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Best of the National Book Festival: Philip Levine, 2012

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Welcome to our ongoing celebration of the Library of Congress National Book Festival. Each weekday, we will feature a video presentation from among the thousands of authors who have appeared at the National Book Festival and as part of our new year-long series, National Book Festival Presents. Mondays will feature topical nonfiction; Tuesday: poetry or literary fiction; Wednesday: history, biography, memoir; Thursday: popular fiction; and Friday: authors who write for children and teens. Please enjoy, and make sure to explore our full National Book Festival video collection!

Philip Levine (1928-2015) came to the Poetry & Prose stage of the 2012 Library of Congress National Book Festival after serving as Poet Laureate Consultant in Poetry the previous year. Levine won the Pulitzer Prize in 1995 for “The Simple Truth” and was a two-time winner of the National Book Award. He was also a fellow of the National Endowment for the Arts. Rob Casper, head of the Library’s Poetry and Literature Center, introduces Levine. The poet, who was from Detroit, tells the audience, “I was an industrial worker before I became a rich poet.”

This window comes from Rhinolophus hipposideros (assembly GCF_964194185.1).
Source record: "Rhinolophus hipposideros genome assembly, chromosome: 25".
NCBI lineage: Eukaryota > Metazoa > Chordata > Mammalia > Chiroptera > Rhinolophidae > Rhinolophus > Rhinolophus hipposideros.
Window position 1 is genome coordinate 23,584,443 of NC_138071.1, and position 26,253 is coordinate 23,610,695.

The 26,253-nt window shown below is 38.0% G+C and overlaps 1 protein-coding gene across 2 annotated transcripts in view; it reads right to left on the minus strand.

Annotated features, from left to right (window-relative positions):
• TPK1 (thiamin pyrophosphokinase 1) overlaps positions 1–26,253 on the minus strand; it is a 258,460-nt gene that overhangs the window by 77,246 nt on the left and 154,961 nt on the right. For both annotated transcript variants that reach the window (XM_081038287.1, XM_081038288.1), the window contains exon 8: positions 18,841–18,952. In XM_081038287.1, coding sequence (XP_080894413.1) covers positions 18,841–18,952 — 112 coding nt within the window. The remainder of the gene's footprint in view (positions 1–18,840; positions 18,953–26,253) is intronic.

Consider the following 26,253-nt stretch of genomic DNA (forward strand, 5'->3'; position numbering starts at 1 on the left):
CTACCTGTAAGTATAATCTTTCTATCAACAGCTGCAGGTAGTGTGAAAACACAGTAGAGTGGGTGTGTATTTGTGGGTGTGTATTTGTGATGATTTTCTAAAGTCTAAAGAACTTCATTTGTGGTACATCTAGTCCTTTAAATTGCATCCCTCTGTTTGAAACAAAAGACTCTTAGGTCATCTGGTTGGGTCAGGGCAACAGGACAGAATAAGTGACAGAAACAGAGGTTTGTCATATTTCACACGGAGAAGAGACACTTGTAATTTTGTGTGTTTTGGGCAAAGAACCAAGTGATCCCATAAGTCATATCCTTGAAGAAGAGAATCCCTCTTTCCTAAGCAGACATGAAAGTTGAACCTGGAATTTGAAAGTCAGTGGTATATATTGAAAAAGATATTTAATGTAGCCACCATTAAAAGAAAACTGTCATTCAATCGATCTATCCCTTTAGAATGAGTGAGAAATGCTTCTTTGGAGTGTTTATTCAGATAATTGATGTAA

Philip Levine’s reading begins at 2:55; timestamps for individual poems are below:

  • “Coming Close” (4:35)
  • “What Work Is” (8:29)
  • “Gin” (12:27)
  • “Houses in Order” (17:57)
  • “Our Reds” (21:08)
  • “The Two” (26:45)
  • “Gospel” (32:26)

Q&A begins at 35:25.

The 2020 Library of Congress National Book Festival will celebrate its 20th birthday this year. You can get up-to-the-minute news, schedule updates and other important festival information by subscribing to this blog. The festival is made possible by the generosity of sponsors. You too can support the festival by making a gift now.